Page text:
Submitting a Support Request
When Formpipe carries out an initial evaluation of a support case, we are limited to the information contained within the ticket. To ensure that there are no delays in investigating the issue, that time is not lost repeating previously completed actions or miscommunication as to what the actual issue is, it is essential that all relevant details are provided as early as possible. Whilst many details below may seem irrelevant, the background and history around an issue are sometimes critical to identify the root cause.
The recommended way to submit a Support Request is by using the Create Ticket button at the top of the portal:
Some fields are mandatory to fill out when creating a ticket to ensure the ticket goes to the right team and is picked up with the correct priority. As well as the mandatory fields, all tickets should provide other essential information, including but not limited to:
1. Description of the issue
The initial key information is a description of an issue; this should contain as much detail as possible and accurately describe what is observed during the issue in question. Screenshots should be supplied if relevant.
2. The business impact of the issue
While all issues are important, the severity of the issue can vary. A brief description of the impact the issue is having on the day-to-day activities or project implementation will allow the agent to properly prioritise the issue.
The impact is measured in Priority, when reporting tickets via the Portal the Priority should always be set. The following priorities are available:
|Issues affecting an existing live production system in Production Mode where business operations are being significantly affected. “Production Mode” means the use of the Software, as contemplated by its accompanying Documentation, by your users for your internal purposes and not for testing purposes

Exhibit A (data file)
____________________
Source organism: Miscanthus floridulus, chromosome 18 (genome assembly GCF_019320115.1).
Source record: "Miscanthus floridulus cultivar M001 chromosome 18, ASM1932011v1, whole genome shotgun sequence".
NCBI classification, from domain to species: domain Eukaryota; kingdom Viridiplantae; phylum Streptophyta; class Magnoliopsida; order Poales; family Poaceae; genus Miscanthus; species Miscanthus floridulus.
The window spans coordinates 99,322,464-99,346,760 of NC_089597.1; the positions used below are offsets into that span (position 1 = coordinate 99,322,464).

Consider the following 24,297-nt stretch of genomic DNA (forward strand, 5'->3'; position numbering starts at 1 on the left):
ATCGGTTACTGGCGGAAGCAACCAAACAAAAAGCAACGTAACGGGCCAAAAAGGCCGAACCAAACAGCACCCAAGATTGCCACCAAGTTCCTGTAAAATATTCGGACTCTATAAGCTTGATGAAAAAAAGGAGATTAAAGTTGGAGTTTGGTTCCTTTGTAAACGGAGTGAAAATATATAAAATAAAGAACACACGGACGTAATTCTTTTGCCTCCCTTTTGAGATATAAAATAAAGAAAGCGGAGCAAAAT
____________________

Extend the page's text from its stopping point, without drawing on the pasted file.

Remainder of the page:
|Issues that are not classed as Priority 1 on a production envrionment. This includes existing production system issues that are still mostly functioning or where workarounds are available. Business operations are still affected but day to day business can still run. For example performance issues.
|Issues on production with very minor impact, or issues on a test or development server.
|How to questions or other issues that are not affecting the business in any meaningful way.
3. Steps to reproduce
If the issue is reproducible, detailed steps into what caused the issue with screenshots will speed up the investigation by Support; this should include expected behaviour and actual behaviour. If the issue can’t be reproduced then details on what happened prior to the issue being seen should be provided and allow Support to get a better understanding of the affected area.
4. Troubleshooting attempted
Before contacting Support it is advisable for the team responsible for the servers/software to perform some troubleshooting steps themselves using their technical ability. It is strongly recommended to refer to and use details supplied on the Support Portal and in the manuals where applicable (if available). Rather than repeating the same troubleshooting steps already attempted, please supply details of what was attempted to reduce time and avoid wasted effort in understanding the cause.
5. Recent changes
At times, seemingly unrelated changes to the related server(s)/infrastructure could cause issues with the software. Detailing all recent changes allows the Support Agent to confirm whether the changes could have caused the issue observed.
6. Logs and data samples
All relevant logs and samples of data related to the issue (if appropriate) should be sent along with the ticket. Normally, the logs contain a lot of detail and information that the assigned Agent can use to help diagnose the issue. If these aren’t supplied, the first response from the Agent will normally be to request the logs before starting the investigation.